However, as you notice how I delicately approach the physical aspects of the subject, so too the Church has always discouraged unnecessary speculation or discussion of the physical aspects of this, out of devotion and respect for the modesty the Blessed Mother. But we do have recourse to quoting St. Thomas Aquinas (ST III, 28, 2) quoting St. Augustine (Sup. Joan. Tract. 121): “To the substance of a body in which was the Godhead closed doors were no obstacle. For truly He had power to enter in by doors not open, in Whose Birth His Mother’s virginity remained inviolate.” Or there is the most frequently quoted ancient saying, “By His power as God, the Savior passed through the closed womb of the Virgin Mary as light passing through glass.”

 

Donor Wall. Our church and rectory were built and opened just over 10 years ago, at a cost of about $18 million dollars. That was funded with three loans totaling $11.5, million, but also with an amazing $6.5 million contributed upfront in cash by our parishioners. What makes that “down payment” even more remarkable is that before the church was built the parish only had about 865 families/households, compared to the 1,900 we have today.

I am very happy to announce that we have, at long last, dedicated a wall honoring these folks (we did our best to include any particular gift). If you haven’t seen it yet, please visit it inside the main entrance of the church basement leading to the parish hall. It is a large impressive oak plaque covered with 1,249 brass plates with names or remembrances. I think it is a beautiful and fitting tribute to their generosity. Thanks to Bob Brickner and Tom Browne for spearheading the effort to finally make this happen.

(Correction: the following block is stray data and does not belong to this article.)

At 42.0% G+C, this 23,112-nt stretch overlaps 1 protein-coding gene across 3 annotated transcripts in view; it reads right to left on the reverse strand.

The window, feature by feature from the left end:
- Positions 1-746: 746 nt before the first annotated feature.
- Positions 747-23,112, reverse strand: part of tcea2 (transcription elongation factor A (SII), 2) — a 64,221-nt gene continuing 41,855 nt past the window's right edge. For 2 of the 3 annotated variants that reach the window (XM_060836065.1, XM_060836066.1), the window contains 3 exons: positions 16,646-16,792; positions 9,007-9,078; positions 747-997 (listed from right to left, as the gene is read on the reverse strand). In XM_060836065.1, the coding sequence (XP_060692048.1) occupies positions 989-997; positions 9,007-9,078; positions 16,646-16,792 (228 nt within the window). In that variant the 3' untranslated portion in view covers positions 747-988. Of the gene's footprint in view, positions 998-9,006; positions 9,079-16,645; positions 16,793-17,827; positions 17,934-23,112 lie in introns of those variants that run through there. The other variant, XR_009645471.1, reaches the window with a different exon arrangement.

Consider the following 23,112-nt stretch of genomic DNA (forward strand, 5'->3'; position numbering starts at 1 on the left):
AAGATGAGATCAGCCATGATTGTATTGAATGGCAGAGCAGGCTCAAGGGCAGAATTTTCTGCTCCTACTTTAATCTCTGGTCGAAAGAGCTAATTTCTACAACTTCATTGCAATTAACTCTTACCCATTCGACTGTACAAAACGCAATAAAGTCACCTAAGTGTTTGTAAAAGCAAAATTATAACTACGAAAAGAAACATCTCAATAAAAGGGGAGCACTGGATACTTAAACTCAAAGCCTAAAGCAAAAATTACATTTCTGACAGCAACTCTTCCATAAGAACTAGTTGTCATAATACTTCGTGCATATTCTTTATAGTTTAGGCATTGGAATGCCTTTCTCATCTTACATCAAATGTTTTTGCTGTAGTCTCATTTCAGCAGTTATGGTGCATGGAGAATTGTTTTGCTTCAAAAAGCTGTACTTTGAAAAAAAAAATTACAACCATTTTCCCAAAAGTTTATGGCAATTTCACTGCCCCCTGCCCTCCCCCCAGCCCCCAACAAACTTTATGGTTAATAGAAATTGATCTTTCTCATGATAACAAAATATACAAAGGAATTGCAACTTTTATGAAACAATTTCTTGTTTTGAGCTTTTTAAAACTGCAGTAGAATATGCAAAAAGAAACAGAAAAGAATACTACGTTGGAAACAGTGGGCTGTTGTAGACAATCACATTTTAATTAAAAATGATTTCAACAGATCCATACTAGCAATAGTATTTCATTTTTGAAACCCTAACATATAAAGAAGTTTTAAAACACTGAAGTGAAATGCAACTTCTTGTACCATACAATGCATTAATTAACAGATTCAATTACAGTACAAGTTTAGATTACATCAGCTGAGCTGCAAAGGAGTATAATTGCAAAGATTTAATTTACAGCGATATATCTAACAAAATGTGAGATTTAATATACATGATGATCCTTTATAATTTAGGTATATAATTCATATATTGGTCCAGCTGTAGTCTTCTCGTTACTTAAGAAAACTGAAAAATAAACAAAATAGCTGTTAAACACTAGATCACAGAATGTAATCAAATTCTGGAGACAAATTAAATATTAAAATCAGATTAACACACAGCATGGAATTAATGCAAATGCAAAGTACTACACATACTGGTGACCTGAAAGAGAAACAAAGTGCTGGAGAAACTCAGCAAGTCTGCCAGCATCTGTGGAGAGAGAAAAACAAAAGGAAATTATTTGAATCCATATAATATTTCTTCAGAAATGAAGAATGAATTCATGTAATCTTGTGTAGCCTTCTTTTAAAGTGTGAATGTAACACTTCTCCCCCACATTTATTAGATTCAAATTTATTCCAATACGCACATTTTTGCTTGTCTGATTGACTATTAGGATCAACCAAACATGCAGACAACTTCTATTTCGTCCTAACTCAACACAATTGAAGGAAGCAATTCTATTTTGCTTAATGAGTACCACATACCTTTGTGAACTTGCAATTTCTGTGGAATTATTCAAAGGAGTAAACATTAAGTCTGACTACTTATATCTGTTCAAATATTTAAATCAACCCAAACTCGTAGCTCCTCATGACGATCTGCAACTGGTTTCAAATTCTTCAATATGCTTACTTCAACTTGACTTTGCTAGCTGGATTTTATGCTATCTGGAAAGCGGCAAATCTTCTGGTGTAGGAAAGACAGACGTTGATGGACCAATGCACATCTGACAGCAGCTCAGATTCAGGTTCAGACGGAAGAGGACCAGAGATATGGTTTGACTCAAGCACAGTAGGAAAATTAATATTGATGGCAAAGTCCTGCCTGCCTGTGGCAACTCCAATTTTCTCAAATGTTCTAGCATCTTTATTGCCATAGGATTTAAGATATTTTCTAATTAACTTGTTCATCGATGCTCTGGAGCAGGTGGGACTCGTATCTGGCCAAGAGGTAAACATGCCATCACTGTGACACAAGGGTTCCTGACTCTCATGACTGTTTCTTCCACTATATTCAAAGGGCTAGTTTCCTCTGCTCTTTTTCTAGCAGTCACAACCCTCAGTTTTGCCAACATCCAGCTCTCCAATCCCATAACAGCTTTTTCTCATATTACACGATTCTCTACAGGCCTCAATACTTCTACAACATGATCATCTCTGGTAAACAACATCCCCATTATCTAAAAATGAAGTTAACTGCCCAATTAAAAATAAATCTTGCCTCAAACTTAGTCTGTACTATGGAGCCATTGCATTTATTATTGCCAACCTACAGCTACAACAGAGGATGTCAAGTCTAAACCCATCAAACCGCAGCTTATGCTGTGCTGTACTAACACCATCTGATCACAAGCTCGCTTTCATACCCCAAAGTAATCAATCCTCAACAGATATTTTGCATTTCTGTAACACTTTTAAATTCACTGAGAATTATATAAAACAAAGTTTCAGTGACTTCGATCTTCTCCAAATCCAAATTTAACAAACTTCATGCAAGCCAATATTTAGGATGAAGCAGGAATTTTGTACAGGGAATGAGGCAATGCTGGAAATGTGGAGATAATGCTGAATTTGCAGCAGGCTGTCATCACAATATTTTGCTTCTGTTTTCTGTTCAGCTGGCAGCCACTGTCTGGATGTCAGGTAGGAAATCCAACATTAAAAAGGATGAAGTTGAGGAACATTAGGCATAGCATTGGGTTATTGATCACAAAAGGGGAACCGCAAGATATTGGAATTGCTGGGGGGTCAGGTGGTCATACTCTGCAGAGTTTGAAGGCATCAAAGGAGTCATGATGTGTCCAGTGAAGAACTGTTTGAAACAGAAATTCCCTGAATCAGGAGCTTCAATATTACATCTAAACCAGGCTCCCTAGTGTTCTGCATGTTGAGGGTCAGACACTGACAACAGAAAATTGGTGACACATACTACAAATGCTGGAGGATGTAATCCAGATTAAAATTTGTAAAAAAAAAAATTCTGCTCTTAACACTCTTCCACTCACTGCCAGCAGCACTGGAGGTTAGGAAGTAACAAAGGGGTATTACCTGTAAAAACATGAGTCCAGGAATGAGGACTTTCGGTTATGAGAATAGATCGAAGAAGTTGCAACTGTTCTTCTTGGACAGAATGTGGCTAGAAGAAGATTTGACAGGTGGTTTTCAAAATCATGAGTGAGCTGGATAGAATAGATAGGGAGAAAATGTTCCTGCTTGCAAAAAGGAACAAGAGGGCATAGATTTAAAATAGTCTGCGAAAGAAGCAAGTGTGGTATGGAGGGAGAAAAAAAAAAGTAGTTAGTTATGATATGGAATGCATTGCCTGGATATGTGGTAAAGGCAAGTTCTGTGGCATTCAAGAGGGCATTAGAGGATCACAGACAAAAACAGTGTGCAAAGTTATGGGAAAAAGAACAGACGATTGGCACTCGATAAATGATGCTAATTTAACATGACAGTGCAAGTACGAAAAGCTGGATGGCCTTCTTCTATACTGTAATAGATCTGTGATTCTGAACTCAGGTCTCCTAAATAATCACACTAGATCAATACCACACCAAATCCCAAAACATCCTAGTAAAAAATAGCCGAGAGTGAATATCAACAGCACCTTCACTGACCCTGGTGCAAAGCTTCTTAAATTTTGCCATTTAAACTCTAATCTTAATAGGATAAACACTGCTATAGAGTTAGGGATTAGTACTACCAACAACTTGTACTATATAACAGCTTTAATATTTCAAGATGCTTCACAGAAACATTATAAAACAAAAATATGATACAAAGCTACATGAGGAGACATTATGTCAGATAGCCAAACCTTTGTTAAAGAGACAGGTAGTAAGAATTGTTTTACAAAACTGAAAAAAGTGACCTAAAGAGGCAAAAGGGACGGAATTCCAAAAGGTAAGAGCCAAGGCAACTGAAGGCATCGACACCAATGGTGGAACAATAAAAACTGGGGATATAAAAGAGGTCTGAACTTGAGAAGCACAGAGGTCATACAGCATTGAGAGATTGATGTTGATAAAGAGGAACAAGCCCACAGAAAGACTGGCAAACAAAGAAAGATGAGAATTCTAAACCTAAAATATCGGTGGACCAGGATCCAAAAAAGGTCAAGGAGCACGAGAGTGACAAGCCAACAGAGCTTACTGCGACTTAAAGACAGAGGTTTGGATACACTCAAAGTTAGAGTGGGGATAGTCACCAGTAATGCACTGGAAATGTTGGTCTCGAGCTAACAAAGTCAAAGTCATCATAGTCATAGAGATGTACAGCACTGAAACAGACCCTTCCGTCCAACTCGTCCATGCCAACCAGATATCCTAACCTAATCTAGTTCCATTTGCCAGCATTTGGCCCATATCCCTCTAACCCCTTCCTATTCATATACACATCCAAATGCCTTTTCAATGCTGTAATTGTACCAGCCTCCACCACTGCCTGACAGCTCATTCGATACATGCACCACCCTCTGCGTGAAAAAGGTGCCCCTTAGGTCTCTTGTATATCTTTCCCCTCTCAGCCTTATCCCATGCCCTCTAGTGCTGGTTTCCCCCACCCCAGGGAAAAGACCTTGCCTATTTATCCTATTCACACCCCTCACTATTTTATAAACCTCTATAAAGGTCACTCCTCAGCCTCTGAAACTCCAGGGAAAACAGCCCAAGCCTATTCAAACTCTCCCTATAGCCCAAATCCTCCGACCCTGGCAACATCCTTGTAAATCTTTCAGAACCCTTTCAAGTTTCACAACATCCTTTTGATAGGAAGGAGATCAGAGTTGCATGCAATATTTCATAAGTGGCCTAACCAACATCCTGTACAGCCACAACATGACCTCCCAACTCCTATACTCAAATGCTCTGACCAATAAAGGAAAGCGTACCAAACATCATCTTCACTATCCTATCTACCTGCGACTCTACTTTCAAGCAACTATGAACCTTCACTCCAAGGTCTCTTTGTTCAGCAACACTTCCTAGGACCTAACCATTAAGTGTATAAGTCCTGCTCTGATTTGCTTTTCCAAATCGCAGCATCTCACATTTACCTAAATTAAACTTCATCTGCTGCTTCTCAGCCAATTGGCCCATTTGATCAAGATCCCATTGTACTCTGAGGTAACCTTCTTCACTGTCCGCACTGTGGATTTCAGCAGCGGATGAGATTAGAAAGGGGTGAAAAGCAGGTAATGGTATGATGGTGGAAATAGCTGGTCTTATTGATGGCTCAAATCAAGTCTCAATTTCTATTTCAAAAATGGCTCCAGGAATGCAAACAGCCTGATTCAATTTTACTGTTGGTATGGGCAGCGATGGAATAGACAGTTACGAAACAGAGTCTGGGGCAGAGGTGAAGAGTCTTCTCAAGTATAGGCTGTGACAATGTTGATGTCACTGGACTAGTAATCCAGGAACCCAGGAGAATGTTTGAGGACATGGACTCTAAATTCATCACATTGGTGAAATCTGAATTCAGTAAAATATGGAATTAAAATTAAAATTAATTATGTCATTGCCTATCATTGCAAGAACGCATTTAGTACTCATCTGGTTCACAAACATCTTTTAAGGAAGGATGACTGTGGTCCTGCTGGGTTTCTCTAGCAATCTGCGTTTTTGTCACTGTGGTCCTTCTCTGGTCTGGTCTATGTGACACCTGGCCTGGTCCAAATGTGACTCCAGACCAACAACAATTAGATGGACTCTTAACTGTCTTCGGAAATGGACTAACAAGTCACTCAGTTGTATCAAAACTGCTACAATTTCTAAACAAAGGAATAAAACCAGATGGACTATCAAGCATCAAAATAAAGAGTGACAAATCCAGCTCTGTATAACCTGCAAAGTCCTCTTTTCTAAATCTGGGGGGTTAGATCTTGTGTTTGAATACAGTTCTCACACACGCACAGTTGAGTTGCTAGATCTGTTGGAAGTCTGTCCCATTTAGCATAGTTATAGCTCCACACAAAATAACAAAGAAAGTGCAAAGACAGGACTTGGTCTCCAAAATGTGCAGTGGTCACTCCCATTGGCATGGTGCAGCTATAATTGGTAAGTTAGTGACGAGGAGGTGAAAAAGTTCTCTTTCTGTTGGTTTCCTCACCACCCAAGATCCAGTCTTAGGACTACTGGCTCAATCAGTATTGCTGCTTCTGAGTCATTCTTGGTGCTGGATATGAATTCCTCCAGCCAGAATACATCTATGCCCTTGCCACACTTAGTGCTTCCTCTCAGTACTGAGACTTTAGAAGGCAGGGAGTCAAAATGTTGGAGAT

Short Note on Christmas and “New Year’s” Collections. As I  thought might happen, since Christmas and New Year’s both fell on Sundays this year our combined collections were down by over $20,000 from last year. This is entirely understandable, and it was not as bad as I feared, but that’s still a big hit to our budget. I’m not scolding anyone, I know how generous you are. But if you forgot to give (or if you were out of town) those weekends perhaps you might consider making an extra donation in the coming weeks.

 

Office Construction. As we announced a few weeks ago, this Monday we will start an 8-week construction project remodeling our parish offices. This is not to make them more opulent, but to provide for more efficient and effective use of space for our staff and additional privacy for our priests (for meeting with parishioners, etc.). During the construction, the offices will be moved into the living area of the priests’ residence (adjacent to the regular office space). I apologize for any inconvenience this may cause you. Please pray for the staff and the priests during this challenging time, and also pray the construction goes well and as planned. St. Joseph the Carpenter, pray for us.

 

A Belated Thanks. Thank you 2nd grader Fatima Mutumanje for carrying the Baby Jesus into the church during the procession for the blessing of the Manger before Midnight Mass on Christmas.

 

Oremus pro invicem. Fr. De Celles